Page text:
I do think that we don’t know what these artificially low interest rates are going to do or how the economy is going to work in the future as governments print all this extra money. The only opinion I have there is that I don’t think anybody knows what’s going to happen for sure. Larry Summers has recently been quoted as being worried that we’re having too much stimulus. And I don’t know whether he’s right or not.

On higher stock prices due to low rates:

I think everybody is willing to hold stocks at higher price-earnings multiples when interest rates are as low as they are now. And so I don’t think it’s necessarily crazy that good companies sell at way higher multiples than they used to.

On the other hand, as you say, I didn’t get rich by buying stocks at high price-earnings multiples in the midst of crazy speculative booms. I’m not going to change. I am more willing to hold stocks at high multiples than I would be if interest rates were a lot lower. Everybody is.

On why DJCO kept its Wells Fargo shares when Berkshire Hathaway sold them all off:

Well, I don’t think it’s required that we be exactly the same on everything. We have different tax considerations. […] So, you can understand why Warren got disenchanted with Wells Fargo. I think I’m a little more lenient. I expect less out of bankers than he does.

On Bitcoin:

So, I don’t think Bitcoin is going to end up as the medium of exchange for the world. It’s too volatile to serve well as a medium of exchange. It’s really kind of an artificial substitute for gold, and since I never buy any gold, I never buy any Bitcoin. I recommend that other people follow my practice.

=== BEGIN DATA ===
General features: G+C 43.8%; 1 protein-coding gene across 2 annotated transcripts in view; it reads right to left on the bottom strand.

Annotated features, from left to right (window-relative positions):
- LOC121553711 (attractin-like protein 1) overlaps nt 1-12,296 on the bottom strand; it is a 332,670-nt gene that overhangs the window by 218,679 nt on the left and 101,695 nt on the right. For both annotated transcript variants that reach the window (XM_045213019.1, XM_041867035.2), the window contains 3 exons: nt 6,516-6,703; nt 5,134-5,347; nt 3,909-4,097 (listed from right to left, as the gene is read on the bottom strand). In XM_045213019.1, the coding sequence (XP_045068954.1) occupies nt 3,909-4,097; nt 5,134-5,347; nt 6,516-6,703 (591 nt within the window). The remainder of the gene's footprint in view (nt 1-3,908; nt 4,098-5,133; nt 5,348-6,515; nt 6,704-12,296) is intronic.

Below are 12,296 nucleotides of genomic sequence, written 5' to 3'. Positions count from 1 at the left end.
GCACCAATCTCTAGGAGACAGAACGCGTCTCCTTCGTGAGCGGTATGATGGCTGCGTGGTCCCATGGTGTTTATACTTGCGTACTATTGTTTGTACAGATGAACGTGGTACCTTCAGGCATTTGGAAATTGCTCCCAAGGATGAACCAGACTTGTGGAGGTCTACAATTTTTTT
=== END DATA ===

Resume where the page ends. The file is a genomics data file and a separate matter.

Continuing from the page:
On Costco. Munger has said in the past that 1/3rd of his net worth is in Costco.

Costco I do think has one thing that Amazon does not. People really trust Costco will be delivering enormous value. And that is why Costco presents some danger to Amazon. They’ve got a better reputation for providing value than practically anybody, including Amazon.

How do you know you really understand something? Avoid confirmation bias.

Well, I do have a tip. At times in my life, I have put myself to a standard that I think has helped me: I think I’m not really equipped to comment on this subject until I can state the arguments against my conclusion better than the people on the other side. If you do that all the time; if you’re looking for disconfirming evidence and putting yourself on a grill, that’s a good way to help remove ignorance.